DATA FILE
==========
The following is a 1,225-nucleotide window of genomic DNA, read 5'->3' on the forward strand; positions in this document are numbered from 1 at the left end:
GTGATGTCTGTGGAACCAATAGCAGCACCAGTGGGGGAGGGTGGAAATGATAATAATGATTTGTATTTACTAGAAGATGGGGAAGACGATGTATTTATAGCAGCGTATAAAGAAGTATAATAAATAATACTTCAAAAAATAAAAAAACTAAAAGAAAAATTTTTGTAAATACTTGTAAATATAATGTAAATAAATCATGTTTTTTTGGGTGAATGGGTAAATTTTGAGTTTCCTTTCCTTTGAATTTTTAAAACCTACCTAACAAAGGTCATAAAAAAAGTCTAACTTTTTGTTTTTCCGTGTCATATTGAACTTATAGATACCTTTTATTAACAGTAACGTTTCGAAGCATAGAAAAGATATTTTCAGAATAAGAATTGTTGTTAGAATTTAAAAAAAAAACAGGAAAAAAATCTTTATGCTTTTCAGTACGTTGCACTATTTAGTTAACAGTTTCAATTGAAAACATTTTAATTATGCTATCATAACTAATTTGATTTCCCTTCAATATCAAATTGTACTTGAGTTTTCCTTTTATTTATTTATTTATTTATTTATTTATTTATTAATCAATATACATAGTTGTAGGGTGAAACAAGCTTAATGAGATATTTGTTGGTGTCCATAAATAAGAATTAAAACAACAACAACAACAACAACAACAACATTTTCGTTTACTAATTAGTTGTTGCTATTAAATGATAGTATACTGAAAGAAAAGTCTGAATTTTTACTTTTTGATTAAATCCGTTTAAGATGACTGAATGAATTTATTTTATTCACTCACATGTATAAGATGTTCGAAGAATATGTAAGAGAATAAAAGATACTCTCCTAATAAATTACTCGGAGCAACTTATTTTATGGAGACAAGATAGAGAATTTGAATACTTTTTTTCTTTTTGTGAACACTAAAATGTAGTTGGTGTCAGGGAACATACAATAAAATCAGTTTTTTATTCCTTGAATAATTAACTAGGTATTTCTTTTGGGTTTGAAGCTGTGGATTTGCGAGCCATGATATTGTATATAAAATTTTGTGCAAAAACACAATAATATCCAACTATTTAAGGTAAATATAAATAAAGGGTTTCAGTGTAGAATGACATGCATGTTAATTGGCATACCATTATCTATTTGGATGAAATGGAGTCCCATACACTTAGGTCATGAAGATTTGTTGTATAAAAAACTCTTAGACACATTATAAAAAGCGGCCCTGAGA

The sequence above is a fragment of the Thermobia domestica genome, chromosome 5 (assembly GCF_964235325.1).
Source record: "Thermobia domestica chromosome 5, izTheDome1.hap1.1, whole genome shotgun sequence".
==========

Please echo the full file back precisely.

The following is a 1,225-nucleotide window of genomic DNA, read 5'->3' on the forward strand; positions in this document are numbered from 1 at the left end:
GTGATGTCTGTGGAACCAATAGCAGCACCAGTGGGGGAGGGTGGAAATGATAATAATGATTTGTATTTACTAGAAGATGGGGAAGACGATGTATTTATAGCAGCGTATAAAGAAGTATAATAAATAATACTTCAAAAAATAAAAAAACTAAAAGAAAAATTTTTGTAAATACTTGTAAATATAATGTAAATAAATCATGTTTTTTTGGGTGAATGGGTAAATTTTGAGTTTCCTTTCCTTTGAATTTTTAAAACCTACCTAACAAAGGTCATAAAAAAAGTCTAACTTTTTGTTTTTCCGTGTCATATTGAACTTATAGATACCTTTTATTAACAGTAACGTTTCGAAGCATAGAAAAGATATTTTCAGAATAAGAATTGTTGTTAGAATTTAAAAAAAAAACAGGAAAAAAATCTTTATGCTTTTCAGTACGTTGCACTATTTAGTTAACAGTTTCAATTGAAAACATTTTAATTATGCTATCATAACTAATTTGATTTCCCTTCAATATCAAATTGTACTTGAGTTTTCCTTTTATTTATTTATTTATTTATTTATTTATTTATTAATCAATATACATAGTTGTAGGGTGAAACAAGCTTAATGAGATATTTGTTGGTGTCCATAAATAAGAATTAAAACAACAACAACAACAACAACAACAACATTTTCGTTTACTAATTAGTTGTTGCTATTAAATGATAGTATACTGAAAGAAAAGTCTGAATTTTTACTTTTTGATTAAATCCGTTTAAGATGACTGAATGAATTTATTTTATTCACTCACATGTATAAGATGTTCGAAGAATATGTAAGAGAATAAAAGATACTCTCCTAATAAATTACTCGGAGCAACTTATTTTATGGAGACAAGATAGAGAATTTGAATACTTTTTTTCTTTTTGTGAACACTAAAATGTAGTTGGTGTCAGGGAACATACAATAAAATCAGTTTTTTATTCCTTGAATAATTAACTAGGTATTTCTTTTGGGTTTGAAGCTGTGGATTTGCGAGCCATGATATTGTATATAAAATTTTGTGCAAAAACACAATAATATCCAACTATTTAAGGTAAATATAAATAAAGGGTTTCAGTGTAGAATGACATGCATGTTAATTGGCATACCATTATCTATTTGGATGAAATGGAGTCCCATACACTTAGGTCATGAAGATTTGTTGTATAAAAAACTCTTAGACACATTATAAAAAGCGGCCCTGAGA

The sequence above is a fragment of the Thermobia domestica genome, chromosome 5 (assembly GCF_964235325.1).
Source record: "Thermobia domestica chromosome 5, izTheDome1.hap1.1, whole genome shotgun sequence".